Mana Iwabuchi wasn't the first player to cry at New Zealand 2008 and you can rest assured she will not be the last.
Yet although tears have followed each and every side's exit from this competition, there was something especially heart-rending about the sobbing of a player who had provided such joy to the watching public. Hamilton, in particular, had fallen head over heels in love with Japan's talismanic No10, an outstanding natural talent who on three separate occasions had captivated the northern city with her darting, elusive dribbling and eye-popping improvisation.
So moved were the Hamilton public by Iwabuchi's brilliance, in fact, that as the 15-year-old tried in vain to choke back the tears, one stadium volunteer instinctively gave the midfielder a hug, while another asked the team's interpreter to translate a message of thanks for the entertainment she had provided. At this, the diminutive 15-year-old's sobbing stopped, for a time at least, as she bowed her head respectfully in a gesture that made clear the gratitude was mutual.
Her coach was also quick to acknowledge the backing Japan had received, reacting with delight and pride after volunteers and stadium staff formed a spontaneous guard of honour to applaud his players as they returned, disconsolate, to their team coach.
"That made me very happy," said Hiroshi Yoshida. "It is always very satisfying to know that people have enjoyed and been excited to watch you play football. ."
Yet as grateful as they may be for the esteem and affection of their hosts, Japan did not come to New Zealand to win hearts. Indeed, for Iwabuchi, not even the prospect of challenging for the adidas Golden Ball as one of the tournament's outstanding players can lessen her regret that the Young Nadeshiko will be remembered as the tournament's great entertainers rather than as its champions.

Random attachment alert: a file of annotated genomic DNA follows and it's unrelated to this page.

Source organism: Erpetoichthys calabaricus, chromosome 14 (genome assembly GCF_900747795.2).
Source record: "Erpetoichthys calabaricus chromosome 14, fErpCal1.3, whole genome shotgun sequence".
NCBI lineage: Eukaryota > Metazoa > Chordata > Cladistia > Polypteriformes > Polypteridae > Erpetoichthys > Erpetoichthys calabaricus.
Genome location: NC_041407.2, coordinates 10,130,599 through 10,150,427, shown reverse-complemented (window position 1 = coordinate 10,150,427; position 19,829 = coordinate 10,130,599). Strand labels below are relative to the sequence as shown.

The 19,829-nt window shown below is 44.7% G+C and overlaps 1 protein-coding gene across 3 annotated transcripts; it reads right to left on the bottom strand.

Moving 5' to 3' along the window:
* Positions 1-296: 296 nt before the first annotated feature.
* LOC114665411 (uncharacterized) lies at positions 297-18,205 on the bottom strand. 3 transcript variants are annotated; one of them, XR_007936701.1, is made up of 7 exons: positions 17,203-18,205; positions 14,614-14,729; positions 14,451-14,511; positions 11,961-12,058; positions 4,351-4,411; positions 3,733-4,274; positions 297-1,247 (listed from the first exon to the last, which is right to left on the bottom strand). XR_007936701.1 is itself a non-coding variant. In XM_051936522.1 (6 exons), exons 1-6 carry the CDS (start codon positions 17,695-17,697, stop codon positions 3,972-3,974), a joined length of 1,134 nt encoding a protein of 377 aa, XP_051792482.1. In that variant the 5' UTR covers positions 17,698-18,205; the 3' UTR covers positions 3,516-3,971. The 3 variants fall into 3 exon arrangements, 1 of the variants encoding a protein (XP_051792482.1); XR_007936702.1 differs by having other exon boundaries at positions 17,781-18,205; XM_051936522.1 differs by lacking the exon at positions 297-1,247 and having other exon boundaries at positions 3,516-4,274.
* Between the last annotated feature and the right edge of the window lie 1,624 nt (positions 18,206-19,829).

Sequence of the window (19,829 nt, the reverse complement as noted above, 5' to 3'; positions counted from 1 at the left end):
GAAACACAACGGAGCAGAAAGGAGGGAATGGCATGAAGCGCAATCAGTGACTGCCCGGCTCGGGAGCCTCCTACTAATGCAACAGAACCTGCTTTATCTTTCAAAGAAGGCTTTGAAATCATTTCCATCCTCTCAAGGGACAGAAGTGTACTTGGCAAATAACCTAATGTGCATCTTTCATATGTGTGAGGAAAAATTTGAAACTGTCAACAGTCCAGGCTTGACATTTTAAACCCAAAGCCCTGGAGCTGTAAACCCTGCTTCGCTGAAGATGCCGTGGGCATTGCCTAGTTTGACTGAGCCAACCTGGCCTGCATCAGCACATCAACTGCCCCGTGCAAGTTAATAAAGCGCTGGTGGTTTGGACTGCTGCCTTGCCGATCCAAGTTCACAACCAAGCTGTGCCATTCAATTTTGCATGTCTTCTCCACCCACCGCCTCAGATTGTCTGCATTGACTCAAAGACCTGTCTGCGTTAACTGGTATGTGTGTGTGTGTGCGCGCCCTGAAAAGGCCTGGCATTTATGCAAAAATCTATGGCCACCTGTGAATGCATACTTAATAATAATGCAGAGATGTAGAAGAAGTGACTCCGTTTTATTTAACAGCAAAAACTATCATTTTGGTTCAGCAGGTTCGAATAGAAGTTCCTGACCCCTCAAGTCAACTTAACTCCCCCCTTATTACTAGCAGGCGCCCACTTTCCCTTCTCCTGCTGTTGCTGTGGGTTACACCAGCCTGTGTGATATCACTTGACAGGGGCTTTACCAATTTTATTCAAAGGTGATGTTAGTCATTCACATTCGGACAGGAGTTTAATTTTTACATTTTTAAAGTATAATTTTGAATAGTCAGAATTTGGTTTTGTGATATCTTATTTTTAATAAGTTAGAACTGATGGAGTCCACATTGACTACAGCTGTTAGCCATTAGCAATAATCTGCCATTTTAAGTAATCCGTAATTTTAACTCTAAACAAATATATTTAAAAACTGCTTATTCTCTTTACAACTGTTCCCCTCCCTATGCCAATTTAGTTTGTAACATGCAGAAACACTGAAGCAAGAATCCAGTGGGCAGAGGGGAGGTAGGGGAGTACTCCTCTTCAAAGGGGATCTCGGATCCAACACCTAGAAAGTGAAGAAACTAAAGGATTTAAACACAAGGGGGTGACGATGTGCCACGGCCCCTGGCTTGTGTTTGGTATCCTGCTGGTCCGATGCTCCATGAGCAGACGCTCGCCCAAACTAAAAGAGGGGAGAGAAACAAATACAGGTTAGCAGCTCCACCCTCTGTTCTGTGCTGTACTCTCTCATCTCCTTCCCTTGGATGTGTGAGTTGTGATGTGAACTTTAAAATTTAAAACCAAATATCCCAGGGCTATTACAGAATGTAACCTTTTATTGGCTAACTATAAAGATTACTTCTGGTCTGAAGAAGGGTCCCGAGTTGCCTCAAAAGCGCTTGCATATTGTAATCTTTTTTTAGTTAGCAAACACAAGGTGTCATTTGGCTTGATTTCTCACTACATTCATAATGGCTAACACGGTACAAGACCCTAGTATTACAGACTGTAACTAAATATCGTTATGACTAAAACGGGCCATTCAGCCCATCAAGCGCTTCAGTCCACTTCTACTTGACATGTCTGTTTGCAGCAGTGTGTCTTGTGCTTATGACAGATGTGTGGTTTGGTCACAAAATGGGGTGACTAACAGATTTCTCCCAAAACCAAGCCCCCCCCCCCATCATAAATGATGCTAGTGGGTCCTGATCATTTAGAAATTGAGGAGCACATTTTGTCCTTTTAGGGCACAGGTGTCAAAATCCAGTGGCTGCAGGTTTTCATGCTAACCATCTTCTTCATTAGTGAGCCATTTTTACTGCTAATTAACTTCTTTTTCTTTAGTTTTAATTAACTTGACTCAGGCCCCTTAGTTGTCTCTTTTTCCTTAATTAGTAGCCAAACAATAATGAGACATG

"It would be a great honour if I was considered but I will still be very sad because, even now, I am sad not for myself but for the team," she told FIFA.com. "I wanted the whole team to receive some recognition and reward here at this tournament and now that won't be possible."
That, of course, is not strictly true. After all, while Iwabuchi and Co are not returning home with the trophy, they have earned recognition in the form of glowing praise from observers and opponents alike, with England coach Lois Fidler lauding them as "fantastic" and "stars of the future". Yet such plaudits, though pleasing, do not disguise the sad fact that Japan's New Zealand 2008 story will be remembered as a tale of promise unfulfilled.
So, where did all go wrong? Yoshida, to his credit, declined to seek the refuge of hard luck stories, instead reproaching his players for the wastefulness and complacency they had shown in failing to finish off England when they had the chance.
He said: "It all comes down to the fact we didn't score when we had the opportunities - that is why we are going home. But I also think that, because my players had scored a lot of goals during the group stage, they came into this game thinking they were favourites."
Yoshida's fault-finding was not without foundation, and yet in general the Japanese coach proved as sanguine in defeat as he had in victory, insisting that this setback will help his players challenge for U-20 and senior titles in years to come. "I don't consider this loss to be a negative thing," he said. "."
For Iwabuchi, that step-up looks certain to be made sooner rather than later, and the development of one of women's football's brightest emerging talents is sure to be followed with interest. But what does she herself envisage the future holding? "My dream is to become a great player and to play in the national team," was her response. "And to become a world champion."
If that latter goal can be realised, the cheers from Hamilton are likely to be heard all the way to Tokyo.